Leveraging technological advances to make better use of the best available data could help rein in healthcare costs and improve both quality and safety. This makes sense whether the healthcare being delivered is physical or behavioral.
The American Health Care Act passed by the U.S. House of Representatives to repeal and replace the Affordable Care Act allows states to waive benefits that the ACA deemed “essential.” Dropping maternity care coverage, for example, would reduce premiums by 5 percent but increase out-of-pocket spending for new mothers.
New technologies for capturing and sharing data have begun to transform the way providers practice medicine in the United States. Expanding these technologies to behavioral health care could enhance the delivery of services and improve outcomes for millions of Americans.
Too few of the veterans who experience mental health issues get the help they need. Even fewer get the right care. Closing these gaps will require raising awareness about the barriers to care, and changing how the mental health care system is organized and delivers services.
Clozapine has proven effective for patients with treatment-resistant schizophrenia, but the health system is poorly configured to provide it. The drug has possible side effects that require extra patient monitoring, but it saves costs by reducing hospitalizations.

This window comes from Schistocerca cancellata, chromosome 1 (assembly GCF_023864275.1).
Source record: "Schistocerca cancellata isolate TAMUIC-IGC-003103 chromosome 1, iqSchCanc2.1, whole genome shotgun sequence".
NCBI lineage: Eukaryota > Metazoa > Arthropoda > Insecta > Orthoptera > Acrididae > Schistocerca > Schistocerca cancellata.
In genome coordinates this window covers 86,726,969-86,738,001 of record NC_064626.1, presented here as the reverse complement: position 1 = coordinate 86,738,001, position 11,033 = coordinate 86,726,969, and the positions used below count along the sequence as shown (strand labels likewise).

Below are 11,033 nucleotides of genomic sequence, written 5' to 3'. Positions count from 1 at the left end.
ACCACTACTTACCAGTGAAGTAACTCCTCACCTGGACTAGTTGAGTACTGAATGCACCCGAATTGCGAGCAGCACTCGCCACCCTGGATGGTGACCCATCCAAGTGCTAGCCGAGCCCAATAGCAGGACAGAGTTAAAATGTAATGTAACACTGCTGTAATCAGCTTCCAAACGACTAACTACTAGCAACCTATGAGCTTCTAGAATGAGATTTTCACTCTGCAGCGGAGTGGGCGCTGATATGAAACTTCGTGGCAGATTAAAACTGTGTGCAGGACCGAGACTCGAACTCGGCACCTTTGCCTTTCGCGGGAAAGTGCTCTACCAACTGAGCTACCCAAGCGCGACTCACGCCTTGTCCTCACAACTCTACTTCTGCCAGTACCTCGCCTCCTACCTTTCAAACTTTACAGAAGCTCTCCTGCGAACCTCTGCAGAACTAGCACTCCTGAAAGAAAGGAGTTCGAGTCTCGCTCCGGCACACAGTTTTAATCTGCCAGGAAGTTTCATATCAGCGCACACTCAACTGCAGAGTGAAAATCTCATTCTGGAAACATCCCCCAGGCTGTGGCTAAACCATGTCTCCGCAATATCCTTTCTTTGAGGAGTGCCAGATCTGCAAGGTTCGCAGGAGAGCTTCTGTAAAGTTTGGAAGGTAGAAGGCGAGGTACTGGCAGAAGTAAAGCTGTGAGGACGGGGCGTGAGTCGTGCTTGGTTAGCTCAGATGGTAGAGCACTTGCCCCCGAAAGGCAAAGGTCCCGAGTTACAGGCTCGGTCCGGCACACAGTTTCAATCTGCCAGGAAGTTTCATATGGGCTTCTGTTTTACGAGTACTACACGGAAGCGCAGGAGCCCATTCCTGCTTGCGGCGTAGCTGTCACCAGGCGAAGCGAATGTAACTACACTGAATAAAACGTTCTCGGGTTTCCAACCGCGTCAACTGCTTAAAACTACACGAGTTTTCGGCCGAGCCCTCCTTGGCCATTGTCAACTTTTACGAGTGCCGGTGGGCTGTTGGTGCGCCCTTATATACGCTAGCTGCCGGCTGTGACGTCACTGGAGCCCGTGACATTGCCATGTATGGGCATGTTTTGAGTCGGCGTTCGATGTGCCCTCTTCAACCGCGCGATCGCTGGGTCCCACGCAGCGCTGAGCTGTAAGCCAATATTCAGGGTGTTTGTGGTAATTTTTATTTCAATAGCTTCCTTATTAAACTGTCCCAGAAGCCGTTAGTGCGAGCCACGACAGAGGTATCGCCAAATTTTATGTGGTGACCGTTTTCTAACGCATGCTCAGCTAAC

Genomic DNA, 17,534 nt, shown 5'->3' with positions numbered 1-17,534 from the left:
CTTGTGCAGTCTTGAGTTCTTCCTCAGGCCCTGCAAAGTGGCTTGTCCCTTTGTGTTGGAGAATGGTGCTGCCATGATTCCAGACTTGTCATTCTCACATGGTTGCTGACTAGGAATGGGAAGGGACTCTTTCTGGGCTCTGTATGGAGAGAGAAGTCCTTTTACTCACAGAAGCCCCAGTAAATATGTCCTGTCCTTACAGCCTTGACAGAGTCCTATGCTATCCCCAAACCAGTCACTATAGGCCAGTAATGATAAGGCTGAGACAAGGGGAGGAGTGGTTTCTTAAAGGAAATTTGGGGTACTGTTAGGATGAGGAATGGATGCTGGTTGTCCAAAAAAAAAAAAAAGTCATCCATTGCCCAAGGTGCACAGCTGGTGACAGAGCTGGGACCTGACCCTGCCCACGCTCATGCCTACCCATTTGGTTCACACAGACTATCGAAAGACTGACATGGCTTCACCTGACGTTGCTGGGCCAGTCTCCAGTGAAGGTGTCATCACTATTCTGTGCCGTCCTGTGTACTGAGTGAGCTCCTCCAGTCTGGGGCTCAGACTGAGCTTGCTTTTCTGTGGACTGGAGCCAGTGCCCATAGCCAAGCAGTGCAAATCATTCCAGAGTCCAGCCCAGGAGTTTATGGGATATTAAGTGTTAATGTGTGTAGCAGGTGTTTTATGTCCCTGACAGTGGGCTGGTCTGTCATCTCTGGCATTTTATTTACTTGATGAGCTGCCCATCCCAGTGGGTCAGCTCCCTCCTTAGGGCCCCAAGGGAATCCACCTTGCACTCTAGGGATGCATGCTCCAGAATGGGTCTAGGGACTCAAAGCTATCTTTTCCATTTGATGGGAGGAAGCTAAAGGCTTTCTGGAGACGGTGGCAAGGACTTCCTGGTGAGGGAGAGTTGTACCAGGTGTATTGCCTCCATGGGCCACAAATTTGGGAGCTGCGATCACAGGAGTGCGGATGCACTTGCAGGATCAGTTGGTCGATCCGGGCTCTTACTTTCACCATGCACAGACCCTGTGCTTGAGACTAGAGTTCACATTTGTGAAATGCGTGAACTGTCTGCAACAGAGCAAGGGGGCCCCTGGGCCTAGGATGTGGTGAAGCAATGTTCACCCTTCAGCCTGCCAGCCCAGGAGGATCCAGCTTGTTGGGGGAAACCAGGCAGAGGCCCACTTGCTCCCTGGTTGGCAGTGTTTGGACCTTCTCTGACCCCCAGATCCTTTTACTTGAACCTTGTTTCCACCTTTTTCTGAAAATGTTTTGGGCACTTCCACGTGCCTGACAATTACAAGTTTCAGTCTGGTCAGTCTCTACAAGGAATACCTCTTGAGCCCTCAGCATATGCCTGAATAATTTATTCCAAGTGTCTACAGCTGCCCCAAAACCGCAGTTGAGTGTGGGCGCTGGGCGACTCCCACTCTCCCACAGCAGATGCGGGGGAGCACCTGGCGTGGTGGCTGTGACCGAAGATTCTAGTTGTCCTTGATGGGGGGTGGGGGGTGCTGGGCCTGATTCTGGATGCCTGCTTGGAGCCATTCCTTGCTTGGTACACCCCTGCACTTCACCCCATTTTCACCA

The United States has made life-saving progress on crisis support for veterans. Now other suicide prevention services need help. Progress made by the VA could provide a blueprint for improving suicide prevention services for all Americans.
New guidelines from the American College of Physicians favor behavioral therapy over meds as the first-line treatment for insomnia. However, the ACP's recommendation will not in itself raise the level of access to optimal care for insomnia patients.
This weekend marks 10 years since Hurricane Katrina ravaged the Gulf Coast. As the region struggled to cope and rebuild after the storm, RAND experts worked on solutions to the region's long-term challenges.
Reaching veterans to learn more about their mental health care seeking poses a conundrum. They are typically recruited for studies in clinical settings, so those who are not seeking care are not represented. Facebook may be a viable method to reach them.
Depression is the leading cause of disability throughout the world and is especially prevalent among low-income African countries, where 75 percent of the people who suffer from mental illness do not have easy access to the mental health care they need.
If mental health problems are the most significant barrier preventing people on benefits from taking up employment, then why not transform how the system supports them? Policymakers could redirect some of the resources available to the benefit system towards improving mental health outcomes, and put more evidence-based interventions in place. The savings to the benefit system should logically pay for this investment.